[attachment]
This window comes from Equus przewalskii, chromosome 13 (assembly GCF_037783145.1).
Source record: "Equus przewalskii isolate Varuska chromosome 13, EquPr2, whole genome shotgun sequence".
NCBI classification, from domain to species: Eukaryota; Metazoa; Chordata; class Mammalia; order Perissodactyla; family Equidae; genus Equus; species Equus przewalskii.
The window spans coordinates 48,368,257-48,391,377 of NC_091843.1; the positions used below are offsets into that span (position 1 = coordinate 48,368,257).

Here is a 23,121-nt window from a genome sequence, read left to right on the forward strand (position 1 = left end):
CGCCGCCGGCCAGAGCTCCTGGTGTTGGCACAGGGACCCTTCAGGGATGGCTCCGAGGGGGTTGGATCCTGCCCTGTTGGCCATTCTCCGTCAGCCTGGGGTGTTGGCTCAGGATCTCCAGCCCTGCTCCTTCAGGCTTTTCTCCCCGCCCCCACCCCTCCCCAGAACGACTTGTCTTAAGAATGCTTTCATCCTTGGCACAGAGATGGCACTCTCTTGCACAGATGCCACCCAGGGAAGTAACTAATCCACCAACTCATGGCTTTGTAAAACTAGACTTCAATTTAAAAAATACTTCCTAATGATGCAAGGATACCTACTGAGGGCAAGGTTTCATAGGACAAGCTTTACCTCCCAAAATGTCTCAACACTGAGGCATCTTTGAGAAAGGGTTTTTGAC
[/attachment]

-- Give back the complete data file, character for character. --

This window comes from Equus przewalskii, chromosome 13 (assembly GCF_037783145.1).
Source record: "Equus przewalskii isolate Varuska chromosome 13, EquPr2, whole genome shotgun sequence".
NCBI classification, from domain to species: Eukaryota; Metazoa; Chordata; class Mammalia; order Perissodactyla; family Equidae; genus Equus; species Equus przewalskii.
The window spans coordinates 48,368,257-48,391,377 of NC_091843.1; the positions used below are offsets into that span (position 1 = coordinate 48,368,257).

Here is a 23,121-nt window from a genome sequence, read left to right on the forward strand (position 1 = left end):
CGCCGCCGGCCAGAGCTCCTGGTGTTGGCACAGGGACCCTTCAGGGATGGCTCCGAGGGGGTTGGATCCTGCCCTGTTGGCCATTCTCCGTCAGCCTGGGGTGTTGGCTCAGGATCTCCAGCCCTGCTCCTTCAGGCTTTTCTCCCCGCCCCCACCCCTCCCCAGAACGACTTGTCTTAAGAATGCTTTCATCCTTGGCACAGAGATGGCACTCTCTTGCACAGATGCCACCCAGGGAAGTAACTAATCCACCAACTCATGGCTTTGTAAAACTAGACTTCAATTTAAAAAATACTTCCTAATGATGCAAGGATACCTACTGAGGGCAAGGTTTCATAGGACAAGCTTTACCTCCCAAAATGTCTCAACACTGAGGCATCTTTGAGAAAGGGTTTTTGAC